Vintage doesn’t mean quite what you think it does. Not quite like a wine, where the annual growing conditions (i.e. the rain, the heat) affect the composition of the grape; the evidence for annual variation based on botanical alone in spirits is tenuous at best. But that’s not what the folks at Blackwood Distillery are getting at (solely). In previous years the composition of their gin differed (such as the ’07 featuring mint and elderflower, or the ’08 featuring violet and bog myrtle). The 2012 variation that we are trying today features angelica, sea pink (!!), Marigold, Meadowsweet, among some of the more standard gin botanicals.
A. van Wees distillery de Ooievaar is best known for its Genevers, which is the last traditional Genever distillery in Amsterdam (well, so they say). In operation since the late 18th century, the distillery now has 18 different takes on the traditional Dutch spirits, and more than a few gins as well. Three Corner Dry Gin is something of a curiosity owing to its rather lean botanical bill. Simply lemon and juniper, its an apt exploration for students of gin looking to focus on learning the ways different botanicals taste in isolation, but more than that, despite its simplicity it’s a rather versatile gin with a rather distinctive flavor to boot.
Bitter Lemon or Lemon Tonics are something of an interesting creature in the world of mixed drinks. Many of the sodas themselves occupy an odd space between supermarket tonic and Squirt Soda. In many cases, the saccharine, and sweetened soda character is part of the charm. Surely, with lemon notes, it’s less real lemon and more a facsimile of lemon like lemon soda.
Certainly that is not its origin, but that’s where it generally is.
Now contrast this with another trend towards authenticity and more natural ingredients in soda. You see soda makers like Q, taking an approach more rooted in the natural flavors and botanicals that modern “cola flavor” is derived from.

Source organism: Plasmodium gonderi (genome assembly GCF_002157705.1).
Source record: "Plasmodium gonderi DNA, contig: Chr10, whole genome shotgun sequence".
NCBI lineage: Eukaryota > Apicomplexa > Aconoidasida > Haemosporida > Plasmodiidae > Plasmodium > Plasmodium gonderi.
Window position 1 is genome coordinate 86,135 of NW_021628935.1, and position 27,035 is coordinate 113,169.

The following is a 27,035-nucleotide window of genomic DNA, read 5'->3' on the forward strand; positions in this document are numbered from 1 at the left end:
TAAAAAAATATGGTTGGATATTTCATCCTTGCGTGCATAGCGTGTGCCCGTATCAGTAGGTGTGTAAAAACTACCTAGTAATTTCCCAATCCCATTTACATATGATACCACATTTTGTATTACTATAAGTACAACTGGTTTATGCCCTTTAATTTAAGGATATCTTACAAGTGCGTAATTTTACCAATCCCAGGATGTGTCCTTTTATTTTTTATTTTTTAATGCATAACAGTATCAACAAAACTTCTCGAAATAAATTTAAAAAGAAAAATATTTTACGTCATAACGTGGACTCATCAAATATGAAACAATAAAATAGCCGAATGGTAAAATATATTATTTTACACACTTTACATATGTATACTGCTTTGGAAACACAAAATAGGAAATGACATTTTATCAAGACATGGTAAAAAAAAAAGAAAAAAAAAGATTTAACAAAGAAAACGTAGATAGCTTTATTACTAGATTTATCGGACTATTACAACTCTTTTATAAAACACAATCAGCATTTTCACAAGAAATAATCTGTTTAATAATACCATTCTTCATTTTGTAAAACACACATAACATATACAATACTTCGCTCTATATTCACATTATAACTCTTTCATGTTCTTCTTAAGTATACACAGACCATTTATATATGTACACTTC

With unflinching focus on juniper, New Deal’s 33 Portland Dry Gin uses copper trays for the berries in the distilling process. Furthermore, New Deal only uses Juniper Berries, heightening and tightening the focus botanically, while starting from a base spirit of locally grown Oregon wheat and finishing with the addition of local water.
The distillery is focused on the art of hand-crafted DIY spirits, with a bias towards local and organic in their ingredients.
Lovely, juniper and pine bough notes leap forward on the nose, but creamy hints of lemon and honey lie underneath, emerging among the low notes.
Junipers are long lived species. A single bush can live for hundreds of years in the wild. Most of the juniper grown in captivity is much younger than this, and with human development expanding further and further into the wilds there’s fewer of these long lived bushes than their once was, particularly in the UK where although the juniper’s demise might have been prematurely declared. One distillery in particular in Scotland, Crossbill Distillery has traded its reputation on locally sourced juniper, rather than the Italian and Balkan sources most distillers rely on because of its invariability and steady supply.
So Crossbill 200 is the distillery’s love letter to the 20 century old bush that grows just outside its distillery; lovingly distilled along with the rosehip that grows alongside the bush in its natural habitat.